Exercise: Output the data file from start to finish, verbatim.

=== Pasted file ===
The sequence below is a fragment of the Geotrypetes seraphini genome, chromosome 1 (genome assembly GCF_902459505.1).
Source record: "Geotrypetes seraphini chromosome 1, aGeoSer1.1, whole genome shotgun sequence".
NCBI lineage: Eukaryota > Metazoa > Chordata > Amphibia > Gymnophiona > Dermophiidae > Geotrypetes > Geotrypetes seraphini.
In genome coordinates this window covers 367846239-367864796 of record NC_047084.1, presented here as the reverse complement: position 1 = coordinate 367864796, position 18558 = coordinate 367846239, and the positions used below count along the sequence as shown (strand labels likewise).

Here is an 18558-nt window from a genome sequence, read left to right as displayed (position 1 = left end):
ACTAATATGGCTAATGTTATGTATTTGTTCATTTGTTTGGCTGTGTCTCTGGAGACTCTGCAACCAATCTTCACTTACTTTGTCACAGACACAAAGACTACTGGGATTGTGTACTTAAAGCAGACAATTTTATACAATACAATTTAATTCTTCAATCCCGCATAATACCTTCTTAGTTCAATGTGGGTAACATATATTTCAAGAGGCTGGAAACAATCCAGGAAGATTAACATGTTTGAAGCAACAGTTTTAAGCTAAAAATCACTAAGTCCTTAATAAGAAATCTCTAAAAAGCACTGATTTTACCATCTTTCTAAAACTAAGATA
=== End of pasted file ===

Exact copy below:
The sequence below is a fragment of the Geotrypetes seraphini genome, chromosome 1 (genome assembly GCF_902459505.1).
Source record: "Geotrypetes seraphini chromosome 1, aGeoSer1.1, whole genome shotgun sequence".
NCBI lineage: Eukaryota > Metazoa > Chordata > Amphibia > Gymnophiona > Dermophiidae > Geotrypetes > Geotrypetes seraphini.
In genome coordinates this window covers 367846239-367864796 of record NC_047084.1, presented here as the reverse complement: position 1 = coordinate 367864796, position 18558 = coordinate 367846239, and the positions used below count along the sequence as shown (strand labels likewise).

Here is an 18558-nt window from a genome sequence, read left to right as displayed (position 1 = left end):
ACTAATATGGCTAATGTTATGTATTTGTTCATTTGTTTGGCTGTGTCTCTGGAGACTCTGCAACCAATCTTCACTTACTTTGTCACAGACACAAAGACTACTGGGATTGTGTACTTAAAGCAGACAATTTTATACAATACAATTTAATTCTTCAATCCCGCATAATACCTTCTTAGTTCAATGTGGGTAACATATATTTCAAGAGGCTGGAAACAATCCAGGAAGATTAACATGTTTGAAGCAACAGTTTTAAGCTAAAAATCACTAAGTCCTTAATAAGAAATCTCTAAAAAGCACTGATTTTACCATCTTTCTAAAACTAAGATA